Logo Näytelmat.fi



Haapoja tells the story of one of Finland’s most famous and cruel convicts Matti Haapoja and of the baroness Matilda Wrede, a preacher and healer of prisoners. However, the play is not a historical document, but a ballad which works by theatrical means through its subplots and songs written in the rich dialect of Northern Finland. Haapoja’s story sets out to ask if people are able to change for the better. What can cure a hardened criminal? Faith? Love? Or can they? Does something like an act of selfless support really exist? What is at the origin of passion and murder?

The director of this troupe of artistes and actors announces that he himself once wrote a play about Matti Haapoja as a wedding gift to his wife and that he himself performed the role of Haapoja while his wife, the snake enchanter, played Matilda Wrede’s part.

“As we all know, History
is cruel – it keeps repeating itself.”

We must understand that Man is half beast, half something higher, something eternal…”, the director now tells the people in the market square to whom the bones and skull of Matti Haapoja’s convicted father are presented.
In the Kakola prison Matilda Wrede makes the warden open Matti Haapoja’s cell. Haapoja tries to frighten her with his words and with his naked appearance but his behaviour is matched by the sharp tongued Matilda: “I haven’t yet tamed your equal… I can open that door for you. But you’ll have to get down on your knees to crawl out of here!” “I can kill you right here and now – so quickly you won’t have time to even squeak” replies Matti when he cannot make Matilda leave his cell. By reaching for their respective goals they arouse each other. Matti’s weakness is finally revealed to Matilda when she finds the pyjamas that he has twisted into a rope under his sheets: “Now you stand there so cocky with your chains, strike poses for the world. But alone – with the desolation of your own soul – you fall to pieces.” Matilda leaves Matti knitted woollen socks.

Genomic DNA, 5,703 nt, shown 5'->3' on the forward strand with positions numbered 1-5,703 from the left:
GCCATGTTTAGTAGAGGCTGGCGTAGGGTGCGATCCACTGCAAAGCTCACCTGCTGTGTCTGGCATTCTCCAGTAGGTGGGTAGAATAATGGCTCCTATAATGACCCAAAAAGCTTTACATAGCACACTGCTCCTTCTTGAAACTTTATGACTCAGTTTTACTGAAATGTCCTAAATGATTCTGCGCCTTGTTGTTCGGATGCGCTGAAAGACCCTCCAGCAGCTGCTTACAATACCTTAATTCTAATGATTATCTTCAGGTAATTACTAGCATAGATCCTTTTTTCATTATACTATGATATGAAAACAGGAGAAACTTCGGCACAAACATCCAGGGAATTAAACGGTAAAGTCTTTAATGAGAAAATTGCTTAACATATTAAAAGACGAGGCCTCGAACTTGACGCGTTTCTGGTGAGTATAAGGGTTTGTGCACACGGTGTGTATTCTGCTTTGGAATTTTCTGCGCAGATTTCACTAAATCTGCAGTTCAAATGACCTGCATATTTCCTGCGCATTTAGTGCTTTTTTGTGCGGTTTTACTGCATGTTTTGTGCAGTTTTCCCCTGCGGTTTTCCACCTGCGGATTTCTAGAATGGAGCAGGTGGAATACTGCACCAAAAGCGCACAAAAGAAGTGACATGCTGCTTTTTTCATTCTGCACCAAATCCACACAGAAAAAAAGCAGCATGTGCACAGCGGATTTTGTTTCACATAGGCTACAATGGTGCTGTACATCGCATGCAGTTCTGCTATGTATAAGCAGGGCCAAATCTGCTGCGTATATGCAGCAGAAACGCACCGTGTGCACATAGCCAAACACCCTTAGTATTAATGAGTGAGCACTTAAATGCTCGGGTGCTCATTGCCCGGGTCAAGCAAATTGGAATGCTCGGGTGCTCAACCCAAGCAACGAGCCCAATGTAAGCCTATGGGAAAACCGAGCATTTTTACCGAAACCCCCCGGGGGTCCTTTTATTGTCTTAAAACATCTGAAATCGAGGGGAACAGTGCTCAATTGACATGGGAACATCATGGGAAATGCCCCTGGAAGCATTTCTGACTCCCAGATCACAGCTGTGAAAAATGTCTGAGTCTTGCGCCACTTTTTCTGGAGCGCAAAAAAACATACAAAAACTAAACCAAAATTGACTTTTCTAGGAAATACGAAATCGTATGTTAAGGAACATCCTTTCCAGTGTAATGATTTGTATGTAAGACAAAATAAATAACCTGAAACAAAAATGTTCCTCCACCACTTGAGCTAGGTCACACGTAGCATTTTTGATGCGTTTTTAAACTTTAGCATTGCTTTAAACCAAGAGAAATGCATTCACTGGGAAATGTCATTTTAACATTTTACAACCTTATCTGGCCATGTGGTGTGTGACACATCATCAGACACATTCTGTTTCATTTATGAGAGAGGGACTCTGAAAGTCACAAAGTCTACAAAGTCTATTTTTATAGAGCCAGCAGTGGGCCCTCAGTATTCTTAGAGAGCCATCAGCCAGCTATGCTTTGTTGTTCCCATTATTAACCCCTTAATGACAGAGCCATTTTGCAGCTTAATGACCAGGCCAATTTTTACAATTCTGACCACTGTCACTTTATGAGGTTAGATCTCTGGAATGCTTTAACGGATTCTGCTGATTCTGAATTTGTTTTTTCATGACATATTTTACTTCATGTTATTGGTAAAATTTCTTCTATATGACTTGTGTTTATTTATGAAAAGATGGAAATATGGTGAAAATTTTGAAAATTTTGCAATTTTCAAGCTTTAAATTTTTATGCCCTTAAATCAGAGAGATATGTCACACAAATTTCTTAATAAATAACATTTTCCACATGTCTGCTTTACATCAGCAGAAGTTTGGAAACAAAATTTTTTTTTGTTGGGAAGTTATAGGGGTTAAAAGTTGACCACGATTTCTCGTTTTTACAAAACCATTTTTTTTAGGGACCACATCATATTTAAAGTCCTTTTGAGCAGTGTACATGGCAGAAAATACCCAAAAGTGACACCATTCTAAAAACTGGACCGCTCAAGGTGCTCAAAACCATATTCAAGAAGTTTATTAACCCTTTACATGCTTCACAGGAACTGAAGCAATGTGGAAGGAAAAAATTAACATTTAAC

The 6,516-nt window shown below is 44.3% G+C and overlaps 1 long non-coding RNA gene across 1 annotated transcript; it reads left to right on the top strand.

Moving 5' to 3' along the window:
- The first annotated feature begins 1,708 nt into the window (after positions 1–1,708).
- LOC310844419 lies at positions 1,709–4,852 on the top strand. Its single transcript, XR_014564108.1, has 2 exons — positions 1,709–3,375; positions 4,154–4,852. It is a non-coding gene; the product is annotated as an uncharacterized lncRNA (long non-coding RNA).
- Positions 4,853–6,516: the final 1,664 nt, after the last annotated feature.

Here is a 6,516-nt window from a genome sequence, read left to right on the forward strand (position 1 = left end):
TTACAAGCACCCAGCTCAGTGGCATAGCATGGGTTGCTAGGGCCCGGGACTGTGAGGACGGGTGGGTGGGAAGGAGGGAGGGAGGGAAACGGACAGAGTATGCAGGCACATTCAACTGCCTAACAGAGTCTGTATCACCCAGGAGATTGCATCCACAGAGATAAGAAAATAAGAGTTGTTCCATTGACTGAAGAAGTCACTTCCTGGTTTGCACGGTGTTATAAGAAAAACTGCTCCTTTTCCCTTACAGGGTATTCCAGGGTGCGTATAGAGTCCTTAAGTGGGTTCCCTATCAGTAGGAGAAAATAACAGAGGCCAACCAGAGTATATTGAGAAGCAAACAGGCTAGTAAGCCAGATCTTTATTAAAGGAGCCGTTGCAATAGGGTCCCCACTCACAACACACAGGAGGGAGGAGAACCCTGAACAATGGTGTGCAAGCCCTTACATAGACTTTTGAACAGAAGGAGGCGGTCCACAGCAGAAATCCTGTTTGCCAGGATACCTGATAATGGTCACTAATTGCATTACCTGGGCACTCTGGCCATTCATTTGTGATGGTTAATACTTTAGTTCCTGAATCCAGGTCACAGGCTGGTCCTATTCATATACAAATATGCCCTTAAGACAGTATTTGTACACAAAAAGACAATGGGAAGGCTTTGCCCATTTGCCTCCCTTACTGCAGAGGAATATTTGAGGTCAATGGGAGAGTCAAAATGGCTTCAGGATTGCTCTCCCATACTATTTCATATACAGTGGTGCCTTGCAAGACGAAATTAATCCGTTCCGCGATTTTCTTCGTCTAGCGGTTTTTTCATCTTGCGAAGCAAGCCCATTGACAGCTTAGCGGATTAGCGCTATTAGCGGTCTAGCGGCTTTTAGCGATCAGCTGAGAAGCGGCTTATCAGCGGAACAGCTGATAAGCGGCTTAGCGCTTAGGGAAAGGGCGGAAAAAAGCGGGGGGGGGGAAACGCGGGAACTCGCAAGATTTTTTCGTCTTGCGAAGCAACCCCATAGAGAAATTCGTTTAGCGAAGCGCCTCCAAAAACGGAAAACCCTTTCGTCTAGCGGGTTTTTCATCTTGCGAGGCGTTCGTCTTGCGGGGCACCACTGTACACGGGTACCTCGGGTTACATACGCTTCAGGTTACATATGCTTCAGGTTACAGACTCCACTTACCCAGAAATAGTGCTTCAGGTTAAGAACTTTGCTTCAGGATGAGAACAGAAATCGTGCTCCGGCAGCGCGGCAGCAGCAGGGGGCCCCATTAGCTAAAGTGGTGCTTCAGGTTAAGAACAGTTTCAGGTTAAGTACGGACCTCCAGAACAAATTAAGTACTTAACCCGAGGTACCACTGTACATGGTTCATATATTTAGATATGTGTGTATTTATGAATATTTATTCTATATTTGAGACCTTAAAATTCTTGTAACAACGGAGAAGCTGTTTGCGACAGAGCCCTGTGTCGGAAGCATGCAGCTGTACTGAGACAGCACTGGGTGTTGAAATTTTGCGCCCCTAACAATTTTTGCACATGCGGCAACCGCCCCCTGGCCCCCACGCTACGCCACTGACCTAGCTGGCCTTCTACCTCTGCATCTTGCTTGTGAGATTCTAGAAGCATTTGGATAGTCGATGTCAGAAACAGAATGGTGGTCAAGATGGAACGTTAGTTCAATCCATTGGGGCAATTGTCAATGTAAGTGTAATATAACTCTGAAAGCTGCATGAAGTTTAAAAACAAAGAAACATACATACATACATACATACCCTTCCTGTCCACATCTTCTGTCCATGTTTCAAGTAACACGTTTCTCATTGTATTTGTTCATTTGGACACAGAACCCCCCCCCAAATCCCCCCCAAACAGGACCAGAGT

Alone in his cell, Matti is praying but when he doesn’t get a reply he starts undoing the socks to make a noose. He asks Matilda: “What has made you one of those… who don’t live, don’t suffer, but find their glory in tormenting others… what is the price of your life?” Reading the bible Matilda finally makes Haapoja fall down crying and trembling.
Having become a believer Matti Haapoja begs to be transferred to Siberia. He wants to “retrace my steps along that road I littered with dead bodies.” His request is refused, Matti’s only alternative is execution – to which Matilda is strictly opposed. Matti tries to escape. When his attempt to cross the prison wall fails he stabs himself with a knife but only hits his heart with the tip of it. Matilda visits him in his cell and gives herself to him, she kisses him and is strangled. However, she recovers and is for ever barred from entering a Finnish prison. In the end, Matti Haapoja hangs himself on the hinges of his cell’s door.

“Great was the fame of The Haapoja Kid
all over Suomi land.
But the shackles and walls of Kakola Prison
were more than he could stand.”

“The truth? We don’t know it. All we know
at best, is this: the truth’s not one and indivisible,
not of a piece – but there’s enough of it
for everyone’s great need.”



Alkuperäinen kieli





Kokoillan näytelmä

Soveltuu kesäteattereille


Ensi-ilta ammattiteatterissa


Ensi-ilta harrastajateatterissa


Miehiä 4

Naisia: 2

Yhteensä: 6

Muita rooleja

Tilaa uutiskirjeemme ja pysyt ajan tasalla uusimmista palveluun lisätyistä teoksista

Kenttä on validointitarkoituksiin ja tulee jättää koskemattomaksi.